ETFs are index tracking funds or tracker funds secured by a basket of securities that are listed on an exchange, for example by a bank or a fund manager, to allow investors to buy or sell securities consisting of the collective basket of shares or index as a single security. Hence, ETFs are a pre-selected basket of shares that are structured in a way that it trades as a single security.
An ETF is just a traded financial instrument representing ownership in the underlying portfolio of securities. Investors are able to buy and sell ETFs on a stock exchange in the same way they would any other share. The one difference however is that an ETF will normally not afford investors the voting rights that they would have enjoyed if they had invested in the underlying stocks.
They are regarded as multi-purpose investment vehicles which incorporate the benefits of holding a portfolio in one security. ETFs give investors access to a variety of sectors and indices. This is because different shares from wide sectors can be combined to create a single security. They are an efficient way of gaining diversified equity market exposure at low costs while avoiding the costs and risks associated with active investment management. They also provide a simple and effective way to invest in markets worldwide. ETFs generally have lower management fees and operating expenses than actively managed funds.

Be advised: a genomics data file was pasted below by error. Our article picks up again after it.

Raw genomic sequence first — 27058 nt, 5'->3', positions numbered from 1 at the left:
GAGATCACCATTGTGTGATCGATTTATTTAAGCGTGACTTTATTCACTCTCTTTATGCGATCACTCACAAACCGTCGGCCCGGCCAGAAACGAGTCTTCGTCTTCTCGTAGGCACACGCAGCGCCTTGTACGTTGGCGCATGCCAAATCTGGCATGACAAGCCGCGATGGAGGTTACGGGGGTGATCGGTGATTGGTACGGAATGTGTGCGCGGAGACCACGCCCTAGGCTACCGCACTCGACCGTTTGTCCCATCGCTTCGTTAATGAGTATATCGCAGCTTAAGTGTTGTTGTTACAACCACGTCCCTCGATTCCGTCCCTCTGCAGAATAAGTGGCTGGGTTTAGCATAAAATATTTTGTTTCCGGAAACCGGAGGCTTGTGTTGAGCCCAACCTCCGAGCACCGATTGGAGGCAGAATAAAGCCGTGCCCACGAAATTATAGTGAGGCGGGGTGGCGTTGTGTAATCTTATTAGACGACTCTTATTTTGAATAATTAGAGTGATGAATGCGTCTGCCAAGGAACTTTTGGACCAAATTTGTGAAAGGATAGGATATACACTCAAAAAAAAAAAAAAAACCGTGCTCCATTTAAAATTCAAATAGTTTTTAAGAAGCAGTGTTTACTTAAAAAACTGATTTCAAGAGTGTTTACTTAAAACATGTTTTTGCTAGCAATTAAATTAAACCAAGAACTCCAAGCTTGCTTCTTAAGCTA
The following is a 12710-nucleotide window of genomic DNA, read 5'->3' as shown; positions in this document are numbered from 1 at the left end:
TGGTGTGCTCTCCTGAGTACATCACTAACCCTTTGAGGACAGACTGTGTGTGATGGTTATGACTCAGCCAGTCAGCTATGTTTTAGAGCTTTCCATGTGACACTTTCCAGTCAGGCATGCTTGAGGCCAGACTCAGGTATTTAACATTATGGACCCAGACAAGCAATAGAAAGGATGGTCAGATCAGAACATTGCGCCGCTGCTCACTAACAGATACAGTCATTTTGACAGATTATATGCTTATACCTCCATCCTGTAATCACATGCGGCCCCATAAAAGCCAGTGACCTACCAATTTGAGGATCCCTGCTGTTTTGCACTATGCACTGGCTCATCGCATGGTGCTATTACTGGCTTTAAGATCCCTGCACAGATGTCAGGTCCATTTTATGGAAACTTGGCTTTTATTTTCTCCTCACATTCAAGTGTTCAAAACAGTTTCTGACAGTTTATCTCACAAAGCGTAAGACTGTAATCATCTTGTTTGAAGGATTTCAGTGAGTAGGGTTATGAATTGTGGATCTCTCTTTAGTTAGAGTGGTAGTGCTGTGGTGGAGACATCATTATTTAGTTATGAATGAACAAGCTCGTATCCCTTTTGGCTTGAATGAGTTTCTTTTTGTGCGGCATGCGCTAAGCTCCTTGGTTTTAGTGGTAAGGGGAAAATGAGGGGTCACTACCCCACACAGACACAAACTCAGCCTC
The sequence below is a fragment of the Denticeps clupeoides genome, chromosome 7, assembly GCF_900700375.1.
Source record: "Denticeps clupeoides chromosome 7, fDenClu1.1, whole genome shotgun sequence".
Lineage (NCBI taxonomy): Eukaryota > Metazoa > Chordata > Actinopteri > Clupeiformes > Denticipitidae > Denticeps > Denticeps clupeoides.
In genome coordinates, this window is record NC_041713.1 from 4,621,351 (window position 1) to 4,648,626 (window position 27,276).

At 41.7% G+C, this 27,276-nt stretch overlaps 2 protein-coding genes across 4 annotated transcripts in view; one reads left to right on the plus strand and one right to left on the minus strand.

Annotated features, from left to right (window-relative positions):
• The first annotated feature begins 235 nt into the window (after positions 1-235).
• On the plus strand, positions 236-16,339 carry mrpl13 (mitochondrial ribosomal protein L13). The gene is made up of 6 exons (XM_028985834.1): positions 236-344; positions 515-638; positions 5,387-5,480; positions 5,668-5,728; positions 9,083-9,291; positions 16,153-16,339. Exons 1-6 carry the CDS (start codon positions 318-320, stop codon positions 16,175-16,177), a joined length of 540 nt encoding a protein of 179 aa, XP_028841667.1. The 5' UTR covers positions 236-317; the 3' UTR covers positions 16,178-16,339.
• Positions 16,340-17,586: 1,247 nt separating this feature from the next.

The disadvantages of ETFs include; decline in the prices of the underlying securities which in turn will affect the price of the ETF, the performance of a specific sector or group of shares on which the ETF is based will affect the ETF. When ETFs are structured on foreign stocks there will bear a foreign exchange risk since the price of the underlying is quoted in foreign exchange. Again, in the event of an ETF’ structured on an index, there may be tracking errors as a result of the fund not exactly replicating the performance of the index.
Asset securitization is the transformation of illiquid assets into an instrument that is issued and can be traded in a stock exchange. Assets that can be transformed in this way include residential mortgages, auto-mobile loans, credit card receivables, leases and utility or telephone payments. The difference between asset securitization and collateralized debt or traditional asset based lending is that in the former financial claims are assigned or completely sold to a third party, and this can be a special purpose company or trust.
The special purpose vehicle (SPV) in turn will issue one or more debt instruments (asset backed securities), whose interest and principal payments are dependent on the cash flows that comes from the underlying assets. Therefore, the main element in asset securitization is the separation of good assets from a company or financial institution, and the use of these assets as backing for quality securities that can appeal to investors.
Securitised products are attractive to investors because they allow exposure to otherwise prohibited asset types and industrial sectors. They also accommodate various risk appetite of investors in one capital structure. When an investor buys securitised products of varying maturity, it allows for long, medium and short term matching returns and this is good for the investor since he is able to construct his portfolio to meet varying time needs.
*Still at the initial stages